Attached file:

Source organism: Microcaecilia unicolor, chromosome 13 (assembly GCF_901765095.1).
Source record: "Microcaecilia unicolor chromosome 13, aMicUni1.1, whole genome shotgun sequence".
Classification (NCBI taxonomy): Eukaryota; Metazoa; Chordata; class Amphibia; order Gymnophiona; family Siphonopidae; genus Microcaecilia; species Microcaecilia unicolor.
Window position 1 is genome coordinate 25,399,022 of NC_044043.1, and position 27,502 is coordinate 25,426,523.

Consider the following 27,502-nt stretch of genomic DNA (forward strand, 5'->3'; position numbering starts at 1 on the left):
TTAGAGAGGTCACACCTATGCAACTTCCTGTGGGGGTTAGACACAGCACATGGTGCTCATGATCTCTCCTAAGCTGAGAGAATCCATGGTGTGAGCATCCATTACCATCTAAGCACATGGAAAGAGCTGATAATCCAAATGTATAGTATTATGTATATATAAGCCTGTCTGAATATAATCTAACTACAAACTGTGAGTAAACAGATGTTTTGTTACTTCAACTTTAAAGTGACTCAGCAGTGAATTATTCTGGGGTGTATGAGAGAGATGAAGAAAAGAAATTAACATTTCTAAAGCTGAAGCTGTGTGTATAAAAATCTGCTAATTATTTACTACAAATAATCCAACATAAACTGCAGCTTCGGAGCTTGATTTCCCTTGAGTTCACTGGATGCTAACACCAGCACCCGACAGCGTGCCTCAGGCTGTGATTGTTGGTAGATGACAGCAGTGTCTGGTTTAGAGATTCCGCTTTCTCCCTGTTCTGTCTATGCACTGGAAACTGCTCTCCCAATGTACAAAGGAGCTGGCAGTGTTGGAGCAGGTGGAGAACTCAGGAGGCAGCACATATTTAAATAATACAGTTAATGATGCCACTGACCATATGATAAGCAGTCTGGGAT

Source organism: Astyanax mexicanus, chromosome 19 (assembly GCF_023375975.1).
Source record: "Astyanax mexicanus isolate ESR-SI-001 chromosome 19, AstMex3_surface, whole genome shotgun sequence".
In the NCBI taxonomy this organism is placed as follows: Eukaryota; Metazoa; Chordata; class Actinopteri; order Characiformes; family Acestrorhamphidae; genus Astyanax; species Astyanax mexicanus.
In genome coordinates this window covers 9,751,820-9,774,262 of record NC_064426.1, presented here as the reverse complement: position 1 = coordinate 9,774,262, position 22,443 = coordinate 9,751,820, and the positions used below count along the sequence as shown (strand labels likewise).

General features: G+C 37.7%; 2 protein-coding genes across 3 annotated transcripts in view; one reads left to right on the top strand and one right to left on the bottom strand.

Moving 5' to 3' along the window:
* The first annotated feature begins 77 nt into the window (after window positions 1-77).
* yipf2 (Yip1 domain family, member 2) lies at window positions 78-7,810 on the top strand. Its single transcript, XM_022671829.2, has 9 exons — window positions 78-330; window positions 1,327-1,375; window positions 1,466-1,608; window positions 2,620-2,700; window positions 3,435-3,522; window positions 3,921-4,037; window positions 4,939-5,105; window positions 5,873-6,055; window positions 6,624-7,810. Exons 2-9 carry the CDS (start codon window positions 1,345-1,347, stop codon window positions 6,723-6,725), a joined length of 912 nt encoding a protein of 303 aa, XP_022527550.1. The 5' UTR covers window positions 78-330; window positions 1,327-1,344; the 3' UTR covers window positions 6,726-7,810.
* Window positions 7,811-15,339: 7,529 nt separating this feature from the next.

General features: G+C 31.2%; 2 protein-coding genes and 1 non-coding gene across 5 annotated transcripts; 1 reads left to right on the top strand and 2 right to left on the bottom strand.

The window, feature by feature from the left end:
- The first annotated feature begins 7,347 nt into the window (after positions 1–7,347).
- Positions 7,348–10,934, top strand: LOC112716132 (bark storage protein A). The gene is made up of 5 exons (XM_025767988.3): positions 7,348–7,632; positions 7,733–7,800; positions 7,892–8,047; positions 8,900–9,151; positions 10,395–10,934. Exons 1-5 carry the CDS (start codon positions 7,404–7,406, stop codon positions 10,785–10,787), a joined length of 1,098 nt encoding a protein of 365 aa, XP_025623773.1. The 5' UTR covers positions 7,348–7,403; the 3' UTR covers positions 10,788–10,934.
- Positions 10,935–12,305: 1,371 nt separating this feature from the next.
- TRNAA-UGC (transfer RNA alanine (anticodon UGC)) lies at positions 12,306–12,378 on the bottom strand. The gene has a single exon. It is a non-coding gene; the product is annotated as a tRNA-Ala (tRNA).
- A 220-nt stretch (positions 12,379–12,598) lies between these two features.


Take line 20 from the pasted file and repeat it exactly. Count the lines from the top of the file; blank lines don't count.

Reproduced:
- Positions 10,935–12,305: 1,371 nt separating this feature from the next.